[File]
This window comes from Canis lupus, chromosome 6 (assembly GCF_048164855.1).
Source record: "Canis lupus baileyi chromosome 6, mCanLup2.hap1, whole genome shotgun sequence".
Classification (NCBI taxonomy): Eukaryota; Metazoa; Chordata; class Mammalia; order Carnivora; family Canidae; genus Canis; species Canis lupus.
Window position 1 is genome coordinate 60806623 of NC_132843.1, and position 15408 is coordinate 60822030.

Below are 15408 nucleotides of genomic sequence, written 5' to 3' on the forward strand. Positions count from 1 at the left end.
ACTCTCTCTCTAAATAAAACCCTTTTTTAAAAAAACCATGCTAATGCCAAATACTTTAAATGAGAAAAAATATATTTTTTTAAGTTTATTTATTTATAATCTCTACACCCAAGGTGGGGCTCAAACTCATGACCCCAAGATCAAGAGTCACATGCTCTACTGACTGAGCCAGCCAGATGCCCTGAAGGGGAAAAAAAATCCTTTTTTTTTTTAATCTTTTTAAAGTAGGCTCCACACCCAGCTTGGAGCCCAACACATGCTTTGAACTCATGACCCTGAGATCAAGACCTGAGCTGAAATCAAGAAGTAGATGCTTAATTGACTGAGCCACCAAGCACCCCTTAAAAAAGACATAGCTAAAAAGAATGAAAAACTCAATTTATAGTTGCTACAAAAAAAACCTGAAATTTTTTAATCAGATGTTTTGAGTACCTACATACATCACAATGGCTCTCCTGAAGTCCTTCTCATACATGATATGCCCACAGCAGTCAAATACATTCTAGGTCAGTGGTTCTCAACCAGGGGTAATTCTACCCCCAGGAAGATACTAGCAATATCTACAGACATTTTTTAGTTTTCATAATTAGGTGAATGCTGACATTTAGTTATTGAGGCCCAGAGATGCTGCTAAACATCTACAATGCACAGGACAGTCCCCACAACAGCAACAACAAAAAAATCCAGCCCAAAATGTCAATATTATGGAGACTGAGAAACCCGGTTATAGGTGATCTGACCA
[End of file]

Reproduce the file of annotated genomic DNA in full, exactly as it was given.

This window comes from Canis lupus, chromosome 6 (assembly GCF_048164855.1).
Source record: "Canis lupus baileyi chromosome 6, mCanLup2.hap1, whole genome shotgun sequence".
Classification (NCBI taxonomy): Eukaryota; Metazoa; Chordata; class Mammalia; order Carnivora; family Canidae; genus Canis; species Canis lupus.
Window position 1 is genome coordinate 60806623 of NC_132843.1, and position 15408 is coordinate 60822030.

Below are 15408 nucleotides of genomic sequence, written 5' to 3' on the forward strand. Positions count from 1 at the left end.
ACTCTCTCTCTAAATAAAACCCTTTTTTAAAAAAACCATGCTAATGCCAAATACTTTAAATGAGAAAAAATATATTTTTTTAAGTTTATTTATTTATAATCTCTACACCCAAGGTGGGGCTCAAACTCATGACCCCAAGATCAAGAGTCACATGCTCTACTGACTGAGCCAGCCAGATGCCCTGAAGGGGAAAAAAAATCCTTTTTTTTTTTAATCTTTTTAAAGTAGGCTCCACACCCAGCTTGGAGCCCAACACATGCTTTGAACTCATGACCCTGAGATCAAGACCTGAGCTGAAATCAAGAAGTAGATGCTTAATTGACTGAGCCACCAAGCACCCCTTAAAAAAGACATAGCTAAAAAGAATGAAAAACTCAATTTATAGTTGCTACAAAAAAAACCTGAAATTTTTTAATCAGATGTTTTGAGTACCTACATACATCACAATGGCTCTCCTGAAGTCCTTCTCATACATGATATGCCCACAGCAGTCAAATACATTCTAGGTCAGTGGTTCTCAACCAGGGGTAATTCTACCCCCAGGAAGATACTAGCAATATCTACAGACATTTTTTAGTTTTCATAATTAGGTGAATGCTGACATTTAGTTATTGAGGCCCAGAGATGCTGCTAAACATCTACAATGCACAGGACAGTCCCCACAACAGCAACAACAAAAAAATCCAGCCCAAAATGTCAATATTATGGAGACTGAGAAACCCGGTTATAGGTGATCTGACCA